Think “Reuse” and save money on back to school products!

ImageImageImage

Is your child heading back to school this year? If so, you may be bracing yourself for the high expense of school supplies. There are ways to save on school supplies though. Here are a few ideas.

Before making plans to purchase new notebooks and folders, look at the ones your child used last semester. With technology becoming so prevalent, notebooks are not used as much, however teachers still ask that their students purchase them. The same applies to folders. You may be surprised to find that your child’s notebooks and folders are still in good shape with plenty of good paper still available to use. So at the end of the semester, don’t let your child throw out their notebooks and folders without looking them over. Book covers are also becoming more prevalent. They come in many different designs and materials—but they cost money. Save and reuse paper bags, leftover wrapping paper or even a couple layers of newspapers. Pencils, pens, erasers, and markers can all most likely be reused. Most students like the idea of buying brand new items for the school year, however if they still work, save your money and ask that they reuse them.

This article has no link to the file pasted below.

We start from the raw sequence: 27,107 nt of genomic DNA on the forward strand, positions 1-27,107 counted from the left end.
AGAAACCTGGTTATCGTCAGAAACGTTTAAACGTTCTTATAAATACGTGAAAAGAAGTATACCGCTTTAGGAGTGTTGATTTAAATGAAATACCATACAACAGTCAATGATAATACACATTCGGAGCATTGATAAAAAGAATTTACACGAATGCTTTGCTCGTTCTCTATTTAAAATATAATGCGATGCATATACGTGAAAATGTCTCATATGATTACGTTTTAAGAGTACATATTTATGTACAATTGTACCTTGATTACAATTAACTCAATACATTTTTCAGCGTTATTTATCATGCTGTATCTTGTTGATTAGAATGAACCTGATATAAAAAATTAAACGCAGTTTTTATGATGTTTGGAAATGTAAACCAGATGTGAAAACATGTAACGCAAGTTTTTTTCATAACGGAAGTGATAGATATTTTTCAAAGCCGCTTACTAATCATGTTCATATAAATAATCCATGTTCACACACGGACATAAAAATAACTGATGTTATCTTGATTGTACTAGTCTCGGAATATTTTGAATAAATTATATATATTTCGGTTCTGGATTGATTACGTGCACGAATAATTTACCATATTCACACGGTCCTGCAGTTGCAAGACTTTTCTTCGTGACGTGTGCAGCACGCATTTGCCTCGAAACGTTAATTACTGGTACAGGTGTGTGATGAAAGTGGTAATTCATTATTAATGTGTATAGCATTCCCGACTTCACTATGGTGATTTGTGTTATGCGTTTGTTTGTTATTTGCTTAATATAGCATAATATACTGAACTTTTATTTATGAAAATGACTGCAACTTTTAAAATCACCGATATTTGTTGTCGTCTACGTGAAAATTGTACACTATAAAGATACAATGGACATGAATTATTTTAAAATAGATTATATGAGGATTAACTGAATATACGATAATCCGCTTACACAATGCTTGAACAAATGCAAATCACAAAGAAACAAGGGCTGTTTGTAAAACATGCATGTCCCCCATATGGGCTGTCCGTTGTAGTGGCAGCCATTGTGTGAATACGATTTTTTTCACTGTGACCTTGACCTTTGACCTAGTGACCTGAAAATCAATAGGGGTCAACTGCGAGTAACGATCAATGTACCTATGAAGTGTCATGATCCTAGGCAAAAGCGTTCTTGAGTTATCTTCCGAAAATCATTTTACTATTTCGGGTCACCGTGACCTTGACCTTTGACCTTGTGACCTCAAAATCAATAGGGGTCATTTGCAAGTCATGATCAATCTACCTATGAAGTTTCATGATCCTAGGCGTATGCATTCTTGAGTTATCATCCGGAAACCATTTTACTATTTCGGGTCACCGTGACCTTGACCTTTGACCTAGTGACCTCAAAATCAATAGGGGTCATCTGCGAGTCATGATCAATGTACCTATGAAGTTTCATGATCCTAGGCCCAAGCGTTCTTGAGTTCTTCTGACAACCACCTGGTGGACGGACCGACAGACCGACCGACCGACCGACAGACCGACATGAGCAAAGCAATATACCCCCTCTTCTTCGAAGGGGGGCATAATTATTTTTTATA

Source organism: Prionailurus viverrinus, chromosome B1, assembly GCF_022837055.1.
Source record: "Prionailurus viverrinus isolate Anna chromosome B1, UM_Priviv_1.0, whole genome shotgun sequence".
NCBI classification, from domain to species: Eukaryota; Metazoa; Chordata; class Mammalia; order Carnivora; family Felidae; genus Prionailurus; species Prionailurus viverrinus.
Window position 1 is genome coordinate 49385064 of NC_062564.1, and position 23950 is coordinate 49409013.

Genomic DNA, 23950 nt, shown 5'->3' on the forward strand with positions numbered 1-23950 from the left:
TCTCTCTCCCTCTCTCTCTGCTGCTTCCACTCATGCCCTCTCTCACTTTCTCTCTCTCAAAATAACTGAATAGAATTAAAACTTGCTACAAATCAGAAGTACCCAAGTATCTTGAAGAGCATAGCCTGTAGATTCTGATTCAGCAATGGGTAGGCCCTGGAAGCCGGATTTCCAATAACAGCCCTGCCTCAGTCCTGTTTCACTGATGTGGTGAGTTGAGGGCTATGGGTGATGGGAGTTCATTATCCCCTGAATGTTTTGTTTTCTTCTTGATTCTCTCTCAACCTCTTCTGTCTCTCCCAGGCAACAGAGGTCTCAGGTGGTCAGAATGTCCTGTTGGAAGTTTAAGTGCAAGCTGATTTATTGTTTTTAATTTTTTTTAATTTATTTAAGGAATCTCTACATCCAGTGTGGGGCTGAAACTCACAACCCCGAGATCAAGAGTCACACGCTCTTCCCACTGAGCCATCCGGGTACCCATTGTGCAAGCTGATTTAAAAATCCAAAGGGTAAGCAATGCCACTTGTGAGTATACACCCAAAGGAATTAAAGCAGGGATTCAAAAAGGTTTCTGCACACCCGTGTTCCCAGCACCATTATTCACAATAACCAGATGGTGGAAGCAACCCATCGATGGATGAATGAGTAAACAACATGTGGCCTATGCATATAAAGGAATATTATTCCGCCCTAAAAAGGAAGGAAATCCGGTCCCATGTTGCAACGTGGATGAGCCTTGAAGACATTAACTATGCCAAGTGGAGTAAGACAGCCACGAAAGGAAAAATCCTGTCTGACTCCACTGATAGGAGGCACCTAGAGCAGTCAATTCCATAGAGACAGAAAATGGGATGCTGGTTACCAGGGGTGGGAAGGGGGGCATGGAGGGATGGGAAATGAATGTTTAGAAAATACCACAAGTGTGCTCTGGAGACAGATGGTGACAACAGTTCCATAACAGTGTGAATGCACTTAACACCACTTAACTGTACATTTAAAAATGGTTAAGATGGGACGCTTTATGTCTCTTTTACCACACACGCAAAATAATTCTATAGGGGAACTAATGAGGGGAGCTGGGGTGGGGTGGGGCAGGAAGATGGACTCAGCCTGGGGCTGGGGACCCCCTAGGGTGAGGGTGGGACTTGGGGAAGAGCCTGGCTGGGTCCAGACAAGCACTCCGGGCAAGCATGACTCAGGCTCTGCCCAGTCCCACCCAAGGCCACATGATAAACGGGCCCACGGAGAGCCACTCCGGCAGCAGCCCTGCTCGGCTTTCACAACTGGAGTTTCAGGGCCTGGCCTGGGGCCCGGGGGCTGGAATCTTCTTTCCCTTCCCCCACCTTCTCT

Going back to school doesn’t need to be expensive, so pay attention to the products your children use, and be the judge as to whether or not they need new materials. Reusing school products will also be beneficial toward the environment because you aren’t buying more products like paper or plastic. Why is this important? Plastic can be found in pens, folders or even calculators that students use. In order for plastic to be made, it requires oil, and oil can have negative effects on the environment including harming the atmosphere. Paper comes from trees, and trees are necessary for the environment to thrive and be healthy. At a time when deforestation is a huge concern, it is not worth it to buy new school products when you could just reuse. Not only would this benefit your wallet but you would also be teaching your children what it means to be good stewards of their resources. So be smart and think “reuse” when it comes to school supplies.